Solving Cities

Imagining an elevated bicycle highway in London

Imagining an elevated bicycle highway in London

Posting in Architecture

London is considering infrastructure to make biking in the city fast and safe.

Even on the safest on-street bicycle lanes, riding in congested cities can be downright scary. That's why despite a bicycle "superhighway," bikeshare, and a tax to deter cars from the city center, London is considering adding a safe and efficient bike infrastructure system. In the eyes of one architect it would look something like this:

That's SkyCycle, an elevated bicycle-only network, designed by Sam Martin, an architect with Exterior Architecture.

With annual bike ridership expected to reach 1.5 million by 2020, Martin envisions the elevated bike highway as a solution crowded London streets. According to Martin, going to the sky is the best solution, the Daily Mail reports:

'You have to start knocking down buildings and there will always be the problem of traffic. It will be less safe than it is now and you can’t persuade people to get on bikes as it is even if you keep raising taxes on cars.'

[Martin] added: '[London Mayor] Boris [Johnson] loves the idea and Network Rail are really positive about it. I sincerely believe it could be the next significant piece of London infrastructure and would transform the capital.'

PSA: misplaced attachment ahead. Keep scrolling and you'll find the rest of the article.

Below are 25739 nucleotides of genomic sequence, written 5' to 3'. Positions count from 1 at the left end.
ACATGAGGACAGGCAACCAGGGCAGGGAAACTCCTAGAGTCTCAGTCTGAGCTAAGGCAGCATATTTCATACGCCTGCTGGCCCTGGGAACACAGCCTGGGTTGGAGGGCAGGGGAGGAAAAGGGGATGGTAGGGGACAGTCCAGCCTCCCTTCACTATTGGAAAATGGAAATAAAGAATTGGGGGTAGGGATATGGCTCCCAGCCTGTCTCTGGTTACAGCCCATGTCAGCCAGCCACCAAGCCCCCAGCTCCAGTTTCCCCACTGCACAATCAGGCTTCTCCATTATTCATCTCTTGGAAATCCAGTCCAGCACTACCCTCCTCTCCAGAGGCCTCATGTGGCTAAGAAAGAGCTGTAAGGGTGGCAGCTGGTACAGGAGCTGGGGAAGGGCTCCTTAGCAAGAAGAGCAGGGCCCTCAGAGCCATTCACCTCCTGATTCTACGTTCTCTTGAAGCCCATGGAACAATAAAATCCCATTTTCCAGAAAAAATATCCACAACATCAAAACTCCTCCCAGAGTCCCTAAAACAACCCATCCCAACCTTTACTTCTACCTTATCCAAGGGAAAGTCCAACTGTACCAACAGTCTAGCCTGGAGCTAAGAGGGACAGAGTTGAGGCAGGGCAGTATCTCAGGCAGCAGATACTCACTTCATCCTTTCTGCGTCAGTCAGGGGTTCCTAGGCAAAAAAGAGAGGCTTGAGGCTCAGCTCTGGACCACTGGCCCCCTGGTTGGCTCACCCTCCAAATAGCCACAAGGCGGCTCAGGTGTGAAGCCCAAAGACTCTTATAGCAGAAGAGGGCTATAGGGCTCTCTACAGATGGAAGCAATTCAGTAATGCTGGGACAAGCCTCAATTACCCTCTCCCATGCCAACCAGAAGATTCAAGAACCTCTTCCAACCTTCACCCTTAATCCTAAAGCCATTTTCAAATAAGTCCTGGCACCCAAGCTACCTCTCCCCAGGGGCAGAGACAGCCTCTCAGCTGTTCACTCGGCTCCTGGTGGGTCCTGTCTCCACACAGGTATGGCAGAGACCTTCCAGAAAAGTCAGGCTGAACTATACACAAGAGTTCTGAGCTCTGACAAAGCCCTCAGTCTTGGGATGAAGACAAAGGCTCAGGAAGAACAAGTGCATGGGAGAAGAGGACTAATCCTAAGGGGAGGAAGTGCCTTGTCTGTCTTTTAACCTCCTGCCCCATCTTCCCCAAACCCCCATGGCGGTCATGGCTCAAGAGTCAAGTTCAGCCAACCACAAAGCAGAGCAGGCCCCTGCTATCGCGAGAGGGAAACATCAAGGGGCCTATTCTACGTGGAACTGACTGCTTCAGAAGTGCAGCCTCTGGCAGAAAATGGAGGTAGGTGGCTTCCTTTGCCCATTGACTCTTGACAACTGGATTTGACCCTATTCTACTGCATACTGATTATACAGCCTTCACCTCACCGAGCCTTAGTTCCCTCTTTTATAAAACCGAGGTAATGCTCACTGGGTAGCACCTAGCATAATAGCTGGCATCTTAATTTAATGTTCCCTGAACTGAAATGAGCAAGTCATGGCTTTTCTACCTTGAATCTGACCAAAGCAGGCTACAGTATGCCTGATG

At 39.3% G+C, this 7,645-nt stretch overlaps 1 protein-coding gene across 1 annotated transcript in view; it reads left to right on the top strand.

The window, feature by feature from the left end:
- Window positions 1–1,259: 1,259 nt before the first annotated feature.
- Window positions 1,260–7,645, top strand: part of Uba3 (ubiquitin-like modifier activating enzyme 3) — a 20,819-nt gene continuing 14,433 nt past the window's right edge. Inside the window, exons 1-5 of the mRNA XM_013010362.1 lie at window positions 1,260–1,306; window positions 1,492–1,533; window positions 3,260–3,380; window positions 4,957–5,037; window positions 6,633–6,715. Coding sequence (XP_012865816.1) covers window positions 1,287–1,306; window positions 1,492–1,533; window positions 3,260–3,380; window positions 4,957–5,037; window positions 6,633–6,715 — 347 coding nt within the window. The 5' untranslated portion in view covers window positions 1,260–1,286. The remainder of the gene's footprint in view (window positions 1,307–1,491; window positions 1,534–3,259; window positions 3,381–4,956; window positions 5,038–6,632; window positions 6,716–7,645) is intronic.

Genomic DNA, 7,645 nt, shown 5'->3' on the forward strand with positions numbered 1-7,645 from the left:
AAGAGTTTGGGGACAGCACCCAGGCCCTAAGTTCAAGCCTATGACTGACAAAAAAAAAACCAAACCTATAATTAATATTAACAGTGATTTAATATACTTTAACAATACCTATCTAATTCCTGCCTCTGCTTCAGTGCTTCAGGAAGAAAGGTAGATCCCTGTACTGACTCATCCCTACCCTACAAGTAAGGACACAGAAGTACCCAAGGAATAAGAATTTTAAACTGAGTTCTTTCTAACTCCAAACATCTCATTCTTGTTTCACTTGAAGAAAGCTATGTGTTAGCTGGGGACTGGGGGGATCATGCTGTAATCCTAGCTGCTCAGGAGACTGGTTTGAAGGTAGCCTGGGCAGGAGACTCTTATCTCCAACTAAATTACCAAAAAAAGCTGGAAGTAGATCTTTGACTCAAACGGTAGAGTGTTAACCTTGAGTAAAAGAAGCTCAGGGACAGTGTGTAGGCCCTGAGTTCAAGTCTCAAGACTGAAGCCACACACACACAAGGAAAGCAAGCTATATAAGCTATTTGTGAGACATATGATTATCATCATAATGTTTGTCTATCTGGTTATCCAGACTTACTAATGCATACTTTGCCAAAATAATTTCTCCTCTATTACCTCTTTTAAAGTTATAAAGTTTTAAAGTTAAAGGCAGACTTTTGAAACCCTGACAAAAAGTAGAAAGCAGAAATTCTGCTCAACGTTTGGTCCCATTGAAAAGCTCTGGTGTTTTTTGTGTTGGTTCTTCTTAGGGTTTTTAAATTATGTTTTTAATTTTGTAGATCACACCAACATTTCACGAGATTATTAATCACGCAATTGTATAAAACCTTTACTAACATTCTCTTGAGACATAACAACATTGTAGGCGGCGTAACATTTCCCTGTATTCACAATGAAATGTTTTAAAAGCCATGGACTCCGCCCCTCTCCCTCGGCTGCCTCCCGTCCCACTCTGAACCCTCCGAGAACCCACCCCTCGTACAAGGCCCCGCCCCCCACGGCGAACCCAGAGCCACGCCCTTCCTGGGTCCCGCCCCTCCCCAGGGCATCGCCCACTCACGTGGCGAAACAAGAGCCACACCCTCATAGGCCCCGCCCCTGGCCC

This idea is still in the early stages with feasibility studies underway. But if work moves quickly on the plan it could become reality as soon as 2015.

The elevated bike highway looks like a joy to ride. But you would have to take the good with the bad.

Cities are trying to get rid of elevated car highways that are disruptive in neighborhoods. A bike highway might not be as big as one made for cars, but it would still have the same fundamental problem that elevated highways have: it takes important traffic away from storefronts and businesses that line those streets.

On the other hand, an elevated bike highway could encourage more people to ride their bikes because you don't have to worry about being doored and slowing down at intersections would be a thing of the past. The best strategy might be to run the route alongside already existing elevated rail routes when possible, an idea that would save on infrastructure costs.

The cost for the project would be in the "tens of million of pounds" range. Though costs could be offset. Much like the "superhighway," the elevated highway could get a corporate sponsor. Plus, bikers would pay a small fee for each ride. The project would take about two years to build.

(h/t Grist)

Image: A video screenshot courtesy of Exterior Architecture

Share this

Tyler Falk

Contributing Editor

Tyler Falk is a freelance journalist based in Washington, D.C. Previously, he was with Smart Growth America and Grist. He holds a degree from Goshen College. Follow him on Twitter. Disclosure